The number of Islamic financial institutions employing dedicated risk managers has increased greatly since 2007, according to Deloitte Middle East's first Islamic Finance Risk Intelligence report.
The report is based on a survey and case studies developed during the second half of 2011, on 20 Islamic Financial institutions from the Middle East and south east Asia with aggregate assets of more than $50bn.
It identifies three closely linked issues: risk governance, regulatory pressures and accountability. It also outlines the challenges faced by institutions offering Islamic financial services in developing effective risk intelligence functions.
"Greater pressure has been placed on financial institutions offering Islamic financial services to galvanise risk exposure and governance capabilities," commented Hatim El Tahir, director of the Deloitte Middle East Islamic Finance Knowledge Center.
"Along with the Central Bank of Bahrain, the Bahrain Association of Banks supports all efforts to develop and strengthen Islamic banking and finance in Bahrain.
"We continue to promote it at regional and international conferences and in the pages of The Bahrain Banker, as well as in the BAB publication Handbook of Islamic Banking and Finance, said Robert Ainey, CEO of the BAB.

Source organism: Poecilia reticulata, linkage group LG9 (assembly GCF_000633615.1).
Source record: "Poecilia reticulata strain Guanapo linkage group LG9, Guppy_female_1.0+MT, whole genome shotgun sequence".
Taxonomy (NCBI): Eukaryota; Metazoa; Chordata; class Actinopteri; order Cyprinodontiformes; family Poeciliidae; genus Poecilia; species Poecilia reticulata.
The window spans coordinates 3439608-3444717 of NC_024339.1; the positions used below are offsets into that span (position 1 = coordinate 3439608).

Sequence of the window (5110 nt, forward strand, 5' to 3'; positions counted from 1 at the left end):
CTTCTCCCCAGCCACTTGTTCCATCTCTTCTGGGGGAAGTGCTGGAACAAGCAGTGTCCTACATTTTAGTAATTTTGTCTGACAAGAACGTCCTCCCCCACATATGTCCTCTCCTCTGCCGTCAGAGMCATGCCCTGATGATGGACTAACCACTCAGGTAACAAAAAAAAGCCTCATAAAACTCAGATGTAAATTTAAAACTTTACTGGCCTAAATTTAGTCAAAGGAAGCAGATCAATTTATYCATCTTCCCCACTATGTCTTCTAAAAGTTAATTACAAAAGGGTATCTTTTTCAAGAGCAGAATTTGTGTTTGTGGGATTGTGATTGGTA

The Deloitte report found that, although the practice of enterprise risk management is relatively new in the Islamic finance sector, 79% of the institutions that took part in the survey have established a risk department in the past five years. However, only 5% of the IIFS' risk departments were set up more than 10 years ago.
The Deloitte survey indicated that 83% of the Islamic financial institutions surveyed have a formal risk management function that manages the risk activities, and a risk committee that oversees all risks.
Moreover, 87% of the Islamic financial institutions surveyed have ‘management members' on their risk committees.
In terms of accountability for the enterprise risk management programme, 32% of the surveyed institutions have indicated that the CEO is accountable for risk, while 27% hold the chief risk officer accountable and 13% the head of risk management.
Thus, the report suggests that IIFS management and decision-makers should support the risk governance process with subject matter experts for in-depth analysis and adequate selection of risk solutions and strategies.
The study found that 63% of respondents believe that strong commitment is required from all of financial institutions boards, Sharia'a supervisory boards and management to improve ERM in Islamic finance.
Only 59% of the Islamic financial institutions surveyed said they had implemented the Islamic Finance Services Bboard's risk management standard.
Only 56% of the groups had risk management software, 44% of them lagging behind in automation of risk information management.
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